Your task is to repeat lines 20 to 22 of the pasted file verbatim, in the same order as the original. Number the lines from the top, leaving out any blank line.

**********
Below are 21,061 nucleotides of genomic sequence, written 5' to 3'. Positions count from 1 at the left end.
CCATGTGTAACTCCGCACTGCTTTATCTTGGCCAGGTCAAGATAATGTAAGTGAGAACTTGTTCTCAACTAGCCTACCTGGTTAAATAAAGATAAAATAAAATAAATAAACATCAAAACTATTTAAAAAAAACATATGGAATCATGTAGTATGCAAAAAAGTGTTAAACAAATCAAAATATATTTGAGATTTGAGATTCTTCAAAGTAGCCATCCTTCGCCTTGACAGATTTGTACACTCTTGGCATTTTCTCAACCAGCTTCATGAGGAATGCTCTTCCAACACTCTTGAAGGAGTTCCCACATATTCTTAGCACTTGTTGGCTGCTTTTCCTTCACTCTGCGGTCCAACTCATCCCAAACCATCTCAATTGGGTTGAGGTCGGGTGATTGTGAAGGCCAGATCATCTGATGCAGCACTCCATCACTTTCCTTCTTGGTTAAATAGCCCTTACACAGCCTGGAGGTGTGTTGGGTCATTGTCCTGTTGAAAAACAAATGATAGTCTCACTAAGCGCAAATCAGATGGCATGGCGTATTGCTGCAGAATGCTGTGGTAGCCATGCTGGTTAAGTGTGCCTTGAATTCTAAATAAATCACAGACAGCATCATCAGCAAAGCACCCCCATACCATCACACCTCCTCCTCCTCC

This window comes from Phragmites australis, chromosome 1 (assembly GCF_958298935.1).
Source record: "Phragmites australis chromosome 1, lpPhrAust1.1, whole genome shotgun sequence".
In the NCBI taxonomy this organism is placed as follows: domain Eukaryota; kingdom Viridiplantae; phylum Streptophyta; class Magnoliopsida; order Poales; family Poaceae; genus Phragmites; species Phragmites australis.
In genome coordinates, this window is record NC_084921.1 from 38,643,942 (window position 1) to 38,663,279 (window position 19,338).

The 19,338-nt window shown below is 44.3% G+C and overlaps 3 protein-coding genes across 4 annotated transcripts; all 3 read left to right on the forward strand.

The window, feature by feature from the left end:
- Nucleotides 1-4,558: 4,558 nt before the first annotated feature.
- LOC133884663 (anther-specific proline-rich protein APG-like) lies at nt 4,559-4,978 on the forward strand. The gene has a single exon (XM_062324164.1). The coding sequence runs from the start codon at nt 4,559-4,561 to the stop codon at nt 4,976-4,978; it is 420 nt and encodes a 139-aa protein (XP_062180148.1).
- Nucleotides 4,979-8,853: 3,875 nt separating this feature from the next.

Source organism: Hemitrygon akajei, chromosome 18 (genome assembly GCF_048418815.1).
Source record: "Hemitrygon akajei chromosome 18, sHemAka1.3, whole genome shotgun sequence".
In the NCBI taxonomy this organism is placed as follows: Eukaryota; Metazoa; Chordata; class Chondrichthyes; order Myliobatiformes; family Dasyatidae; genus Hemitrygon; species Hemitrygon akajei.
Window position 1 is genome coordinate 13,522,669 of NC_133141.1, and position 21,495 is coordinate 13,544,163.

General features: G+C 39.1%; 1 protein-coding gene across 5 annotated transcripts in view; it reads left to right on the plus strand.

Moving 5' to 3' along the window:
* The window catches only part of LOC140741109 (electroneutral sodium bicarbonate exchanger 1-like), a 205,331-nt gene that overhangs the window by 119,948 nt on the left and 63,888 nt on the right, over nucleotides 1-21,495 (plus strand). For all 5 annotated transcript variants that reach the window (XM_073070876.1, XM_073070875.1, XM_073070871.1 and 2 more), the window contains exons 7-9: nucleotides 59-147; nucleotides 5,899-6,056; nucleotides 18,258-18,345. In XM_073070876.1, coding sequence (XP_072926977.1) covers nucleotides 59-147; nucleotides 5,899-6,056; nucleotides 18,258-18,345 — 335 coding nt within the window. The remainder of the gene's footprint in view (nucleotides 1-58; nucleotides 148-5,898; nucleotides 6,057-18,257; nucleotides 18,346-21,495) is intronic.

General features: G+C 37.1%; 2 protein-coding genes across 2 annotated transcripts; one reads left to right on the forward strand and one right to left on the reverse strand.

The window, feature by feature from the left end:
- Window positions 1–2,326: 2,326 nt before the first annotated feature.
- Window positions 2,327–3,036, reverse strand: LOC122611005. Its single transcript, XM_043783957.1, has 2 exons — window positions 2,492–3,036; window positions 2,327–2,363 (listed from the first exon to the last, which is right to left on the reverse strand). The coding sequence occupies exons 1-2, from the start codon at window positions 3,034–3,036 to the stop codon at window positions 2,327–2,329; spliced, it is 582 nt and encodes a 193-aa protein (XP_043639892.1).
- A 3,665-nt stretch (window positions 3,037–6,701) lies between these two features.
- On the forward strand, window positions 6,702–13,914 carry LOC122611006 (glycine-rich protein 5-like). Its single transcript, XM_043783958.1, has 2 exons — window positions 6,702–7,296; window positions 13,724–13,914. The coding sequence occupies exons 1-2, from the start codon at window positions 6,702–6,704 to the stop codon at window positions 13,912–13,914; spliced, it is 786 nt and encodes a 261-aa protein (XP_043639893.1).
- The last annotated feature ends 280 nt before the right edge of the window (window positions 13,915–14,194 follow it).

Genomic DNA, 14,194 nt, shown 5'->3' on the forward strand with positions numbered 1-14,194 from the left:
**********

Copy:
The window, feature by feature from the left end:
- Window positions 1–2,326: 2,326 nt before the first annotated feature.
- Window positions 2,327–3,036, reverse strand: LOC122611005. Its single transcript, XM_043783957.1, has 2 exons — window positions 2,492–3,036; window positions 2,327–2,363 (listed from the first exon to the last, which is right to left on the reverse strand). The coding sequence occupies exons 1-2, from the start codon at window positions 3,034–3,036 to the stop codon at window positions 2,327–2,329; spliced, it is 582 nt and encodes a 193-aa protein (XP_043639892.1).